Enter your mobile number or email address below and we'll send you a link to download the free Kindle App. Then you can start reading Kindle books on your smartphone, tablet, or computer - no Kindle device required.
To get the free app, enter your mobile phone number.
Anyone Can Build a Tub-Style Mechanical Chicken Plucker Paperback – May, 2003
"Warlight" by Michael Ondaatje
A dramatic coming-of-age story set in the decade after World War II, "Warlight" is the mesmerizing new novel from the best-selling author of "The English Patient." Pre-order today
Frequently bought together
Customers who bought this item also bought
Customers who viewed this item also viewed
"Kimball assumes the reader knows nothing and walks you through the entire [construction] process" -- Maine Organic Farmer & Gardener, Sept/Nov 2002
"The plan book is such a good resource...that BackHome now carries it in its plans stock" -- BackHome magazine, July/August 2002
"the construction process [is] explained so clearly that even a rank amateur should be able to build their own." -- American Pastured Poultry Producer's Association, newsletter #20
About the Author
Herrick Kimball is a chicken-pluckin' inventor and author. He lives in Moravia, New York.
Top customer reviews
There was a problem filtering reviews right now. Please try again later.
If you have a lot of hardware, lumber, a plastic barrel and an old motor laying around your cost will be much less. The metal connecting hardware (lag bolts, screws etc) cost around $100 alone. Rather than buying the working parts from several places online and paying separate shipping I just bought everything I could direct from the author -- fingers, tub plastic, bottom plate and rod predrilled and ready to assemble, flywheel.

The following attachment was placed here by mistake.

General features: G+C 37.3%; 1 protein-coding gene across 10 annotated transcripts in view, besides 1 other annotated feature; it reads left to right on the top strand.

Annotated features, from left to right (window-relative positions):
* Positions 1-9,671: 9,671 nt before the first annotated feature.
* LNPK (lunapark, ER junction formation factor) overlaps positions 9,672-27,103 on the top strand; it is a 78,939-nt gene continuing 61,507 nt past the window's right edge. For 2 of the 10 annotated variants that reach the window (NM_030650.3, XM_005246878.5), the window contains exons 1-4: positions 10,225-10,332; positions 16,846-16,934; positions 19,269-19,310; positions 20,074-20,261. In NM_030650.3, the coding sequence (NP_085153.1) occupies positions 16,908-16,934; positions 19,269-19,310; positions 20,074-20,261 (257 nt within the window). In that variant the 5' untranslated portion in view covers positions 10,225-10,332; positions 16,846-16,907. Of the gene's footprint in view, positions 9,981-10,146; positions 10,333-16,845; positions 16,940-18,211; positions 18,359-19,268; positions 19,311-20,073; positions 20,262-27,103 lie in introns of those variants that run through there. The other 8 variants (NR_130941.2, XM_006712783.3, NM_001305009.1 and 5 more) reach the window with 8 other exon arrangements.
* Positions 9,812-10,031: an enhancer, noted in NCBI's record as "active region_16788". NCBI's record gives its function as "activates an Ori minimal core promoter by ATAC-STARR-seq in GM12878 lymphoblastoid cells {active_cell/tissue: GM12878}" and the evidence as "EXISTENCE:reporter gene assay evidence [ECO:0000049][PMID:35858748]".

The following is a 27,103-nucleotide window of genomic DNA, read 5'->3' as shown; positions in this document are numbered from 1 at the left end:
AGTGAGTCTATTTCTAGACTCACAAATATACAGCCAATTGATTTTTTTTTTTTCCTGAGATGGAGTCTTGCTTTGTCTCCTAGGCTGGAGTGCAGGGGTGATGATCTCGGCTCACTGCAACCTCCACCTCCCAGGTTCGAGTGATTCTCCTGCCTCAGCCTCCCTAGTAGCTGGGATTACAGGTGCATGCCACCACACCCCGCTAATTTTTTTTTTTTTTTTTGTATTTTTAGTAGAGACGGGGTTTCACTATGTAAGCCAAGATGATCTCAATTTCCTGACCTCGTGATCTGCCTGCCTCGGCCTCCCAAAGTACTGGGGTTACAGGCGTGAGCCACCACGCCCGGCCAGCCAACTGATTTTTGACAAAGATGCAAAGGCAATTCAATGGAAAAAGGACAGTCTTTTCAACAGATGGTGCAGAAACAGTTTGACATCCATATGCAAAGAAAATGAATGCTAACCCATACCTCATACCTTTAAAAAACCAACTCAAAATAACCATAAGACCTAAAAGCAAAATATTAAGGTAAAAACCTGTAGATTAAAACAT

Putting in the fingers, especially in the bottom plate, can be difficult. We soaked them in hot, soapy water and used channel-lock pliers to pull them through. Grasp the finger and brace the top of the plier head on the plate pulling it sideways, then get a grip further down the finger and do the same in the opposite direction, until they pop into place.
We put a 1hp motor in (that itself was over $200) instead of the 3/4hp the book recommends but it still bogged down on a large turkey -- when I say large I mean about 40 lbs! For chickens it worked fantastic. I process alone so could only scald and pluck two at a time. 30 seconds or so and they were plucked naked except for occasionally a few feathers still hanging on to the wingtips, tail or in the "armpits". If you leave them in too long the fingers will start to beat the skin off... I may have scalded them too long though.
I plan to raise all of our family's meat birds from now on so I am very happy to have this machine, because plucking is the butchering chore I hated the most. I also bought the author's scalder book but that project will have to wait a few years. Meanwhile I just use a turkey fryer pot to scald in.
If you cut the bottom it might be easier to squeeze the tube into the frame.. now I don't know..
Will contact the book writer..
I found it straightforward and filled with useful information. I will certainly use it as a guide when building my own.
I could have cobbled together all this information online but I'm glad to pay Herrick a few bucks for this book and have this resource at my fingertips.
The day we fired this plucker up for it's trial run, we actually had several neighbors gather for a demonstration. These were all old-timers who had hand-plucked chickens as children. All were amazed when they saw it in action. Three of us processed 18 chickens in just over two hours from start to finish, thanks in part to the speedy plucking.